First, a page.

All the children in the household received a thorough education, both religious and secular. They rose at dawn to pray, read the Bible, and memorize the Heidelberg Catechism, then spent the rest of the day learning a great variety of school subjects. Young Elisabeth was exceptional in her passion for learning. Her sisters nicknamed her “La Grecque” because of her love for ancient Greek. According to an early 20th-century writer, her mother’s comments were even sharper, “Look, I pray you, my lord,” she quipped to Lord William Craven, “at Elizabeth settling the world by a theory! Alack! but her deep thoughts have made her nose red, and yet they cannot assuage her sorrow at this unwelcome colouring!” We don’t know if the last comment is accurate (the author defined her book “a romance”), but the problem of Elisabeth’s nose is attested by her sister Charlotte, who said it was “rather apt to turn red,”causing the princess to stay in her room until the color had subsided. Religion continu...
She met Descartes during one of his visits to The Hague. They discussed mathematics and philosophy. She surprised him by providing an answer to an intriguing geometrical problem, and expressed her interest in his metaphysical theories. As she examined these more thoroughly in the context of her daily life, however, she began to question his sharp dualism between mind and body. For Descartes, this dualism was a logical consequence of his Cogito ergo sumargument. We can doubt everything, he thought, except the fact that we are thinking. We can doubt the existence of our body (physical senses could be an illusion) but not the existence of a thinking mind. Therefore, the thinking mind is not the same as the body. If, at this point, your thinking mind is raising a swarm of objections, you are not alone. Descartes’s theory received much criticism. In some ways, it was a recent issue. Previous discussions focused on body and soul rather than the mind. Elisabeth was one of the first to expr...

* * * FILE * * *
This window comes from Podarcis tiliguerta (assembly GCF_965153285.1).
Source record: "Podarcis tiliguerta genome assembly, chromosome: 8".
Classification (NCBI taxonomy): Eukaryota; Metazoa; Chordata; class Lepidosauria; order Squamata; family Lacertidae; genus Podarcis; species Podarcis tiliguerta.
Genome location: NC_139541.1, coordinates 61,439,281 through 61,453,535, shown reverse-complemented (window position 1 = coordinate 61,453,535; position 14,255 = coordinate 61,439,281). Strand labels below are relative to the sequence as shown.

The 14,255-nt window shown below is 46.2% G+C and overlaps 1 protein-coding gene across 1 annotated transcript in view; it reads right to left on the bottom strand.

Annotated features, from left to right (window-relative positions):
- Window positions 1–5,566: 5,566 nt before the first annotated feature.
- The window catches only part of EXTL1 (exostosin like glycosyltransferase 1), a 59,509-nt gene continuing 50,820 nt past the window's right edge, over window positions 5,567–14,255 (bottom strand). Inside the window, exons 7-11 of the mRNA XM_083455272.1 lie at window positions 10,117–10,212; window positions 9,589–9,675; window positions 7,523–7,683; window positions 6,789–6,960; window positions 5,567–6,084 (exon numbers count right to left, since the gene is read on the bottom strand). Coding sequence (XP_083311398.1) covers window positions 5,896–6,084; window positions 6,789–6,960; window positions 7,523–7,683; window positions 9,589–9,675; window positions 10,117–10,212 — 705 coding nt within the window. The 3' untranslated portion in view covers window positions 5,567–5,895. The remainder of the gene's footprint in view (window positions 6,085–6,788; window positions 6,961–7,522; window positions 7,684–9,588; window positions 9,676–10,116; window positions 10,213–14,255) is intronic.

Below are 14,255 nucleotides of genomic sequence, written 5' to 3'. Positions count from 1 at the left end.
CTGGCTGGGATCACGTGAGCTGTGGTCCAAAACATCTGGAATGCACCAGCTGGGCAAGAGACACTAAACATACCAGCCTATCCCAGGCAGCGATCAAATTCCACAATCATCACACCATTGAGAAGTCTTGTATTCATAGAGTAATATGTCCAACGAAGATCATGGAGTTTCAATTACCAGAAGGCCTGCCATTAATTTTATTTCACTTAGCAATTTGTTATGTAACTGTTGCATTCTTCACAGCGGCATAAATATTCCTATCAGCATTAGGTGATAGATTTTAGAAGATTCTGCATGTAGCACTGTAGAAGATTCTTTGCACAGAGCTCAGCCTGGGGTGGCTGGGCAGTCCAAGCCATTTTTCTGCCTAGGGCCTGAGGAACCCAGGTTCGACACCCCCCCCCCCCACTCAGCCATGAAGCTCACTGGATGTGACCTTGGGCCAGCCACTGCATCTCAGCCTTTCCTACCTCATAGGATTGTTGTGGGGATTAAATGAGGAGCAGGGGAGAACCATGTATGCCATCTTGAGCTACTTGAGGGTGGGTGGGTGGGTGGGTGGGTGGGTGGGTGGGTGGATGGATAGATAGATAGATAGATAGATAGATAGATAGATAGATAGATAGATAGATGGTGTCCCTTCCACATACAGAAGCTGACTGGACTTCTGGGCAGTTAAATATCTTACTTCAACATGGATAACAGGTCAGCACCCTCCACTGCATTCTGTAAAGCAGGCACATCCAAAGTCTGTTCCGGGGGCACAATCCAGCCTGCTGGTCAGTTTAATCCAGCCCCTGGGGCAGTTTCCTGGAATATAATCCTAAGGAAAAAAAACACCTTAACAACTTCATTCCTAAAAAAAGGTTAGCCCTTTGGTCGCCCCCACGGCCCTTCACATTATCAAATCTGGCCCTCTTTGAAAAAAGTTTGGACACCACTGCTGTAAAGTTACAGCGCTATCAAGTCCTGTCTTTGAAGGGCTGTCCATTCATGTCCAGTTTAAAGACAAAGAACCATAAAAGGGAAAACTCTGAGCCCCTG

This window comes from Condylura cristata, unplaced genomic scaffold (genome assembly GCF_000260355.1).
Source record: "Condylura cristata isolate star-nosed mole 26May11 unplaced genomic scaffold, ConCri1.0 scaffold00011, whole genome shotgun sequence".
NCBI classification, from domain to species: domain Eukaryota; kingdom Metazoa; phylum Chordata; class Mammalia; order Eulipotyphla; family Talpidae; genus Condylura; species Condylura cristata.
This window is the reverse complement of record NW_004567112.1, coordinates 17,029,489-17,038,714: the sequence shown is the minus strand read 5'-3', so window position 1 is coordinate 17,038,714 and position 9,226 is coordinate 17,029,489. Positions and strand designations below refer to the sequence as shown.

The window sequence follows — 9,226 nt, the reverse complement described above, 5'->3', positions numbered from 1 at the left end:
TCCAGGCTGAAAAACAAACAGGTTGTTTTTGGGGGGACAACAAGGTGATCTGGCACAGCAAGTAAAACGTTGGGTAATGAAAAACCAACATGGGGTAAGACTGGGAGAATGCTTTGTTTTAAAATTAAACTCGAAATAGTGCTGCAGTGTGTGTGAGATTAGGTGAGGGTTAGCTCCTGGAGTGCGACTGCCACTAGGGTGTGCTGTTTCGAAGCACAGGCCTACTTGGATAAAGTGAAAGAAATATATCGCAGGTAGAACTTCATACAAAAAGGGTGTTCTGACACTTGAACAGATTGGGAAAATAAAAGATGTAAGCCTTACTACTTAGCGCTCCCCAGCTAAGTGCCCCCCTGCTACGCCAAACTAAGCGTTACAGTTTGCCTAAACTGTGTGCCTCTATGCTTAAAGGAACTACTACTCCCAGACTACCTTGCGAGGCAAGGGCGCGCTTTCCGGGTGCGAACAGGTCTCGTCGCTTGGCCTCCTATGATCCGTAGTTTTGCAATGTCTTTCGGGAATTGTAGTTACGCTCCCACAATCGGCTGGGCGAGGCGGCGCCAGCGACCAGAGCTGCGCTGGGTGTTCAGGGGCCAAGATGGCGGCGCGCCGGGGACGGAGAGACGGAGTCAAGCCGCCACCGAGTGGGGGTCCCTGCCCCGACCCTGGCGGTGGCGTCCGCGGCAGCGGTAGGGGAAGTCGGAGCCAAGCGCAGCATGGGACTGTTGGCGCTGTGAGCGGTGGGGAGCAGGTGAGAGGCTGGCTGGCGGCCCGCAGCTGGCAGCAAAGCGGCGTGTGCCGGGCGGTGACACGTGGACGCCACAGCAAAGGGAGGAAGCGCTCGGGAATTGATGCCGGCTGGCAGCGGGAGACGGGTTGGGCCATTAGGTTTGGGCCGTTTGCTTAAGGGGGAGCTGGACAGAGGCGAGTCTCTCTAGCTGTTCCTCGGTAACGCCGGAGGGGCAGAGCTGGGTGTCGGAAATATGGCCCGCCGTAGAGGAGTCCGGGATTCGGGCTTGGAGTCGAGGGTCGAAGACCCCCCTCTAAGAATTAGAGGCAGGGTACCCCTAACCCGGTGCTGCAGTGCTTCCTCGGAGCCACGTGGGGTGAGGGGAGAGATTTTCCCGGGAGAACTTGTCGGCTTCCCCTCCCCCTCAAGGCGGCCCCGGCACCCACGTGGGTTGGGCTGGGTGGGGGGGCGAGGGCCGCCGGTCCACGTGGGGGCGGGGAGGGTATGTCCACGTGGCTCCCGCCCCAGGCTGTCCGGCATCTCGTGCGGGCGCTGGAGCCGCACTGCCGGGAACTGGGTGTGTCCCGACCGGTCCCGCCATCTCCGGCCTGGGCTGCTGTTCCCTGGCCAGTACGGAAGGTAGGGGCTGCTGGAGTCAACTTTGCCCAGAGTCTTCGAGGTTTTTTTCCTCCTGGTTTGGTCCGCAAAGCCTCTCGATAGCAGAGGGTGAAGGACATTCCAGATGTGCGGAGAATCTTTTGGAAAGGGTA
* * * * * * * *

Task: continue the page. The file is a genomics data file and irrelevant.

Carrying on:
In spite of philosophical disagreements, Elisabeth and Descartes remained good friends, and he was often concerned for her health. Once, when she was plagued by a persisting low-grade fever, he suggested melancholy as a possible cause. As a remedy, he recommended reading Seneca’s De Vita Beata, a stoic classic on mastering emotions. Elisabeth was not impressed by what she read. First of all, she didn’t think contentment depended entirely on willpower. Besides, while it’s true that the mind can restrain emotions, some bodily ailments can impair the mind. Finally, the fact that an emotion disturbs one’s serenity doesn’t make it antithetical to virtue. For example, regret, as upsetting as it is, is good and useful, because it moves to repentance. She encouraged Descartes to write more about this subject to remedy the deficiencies in Seneca’s writings.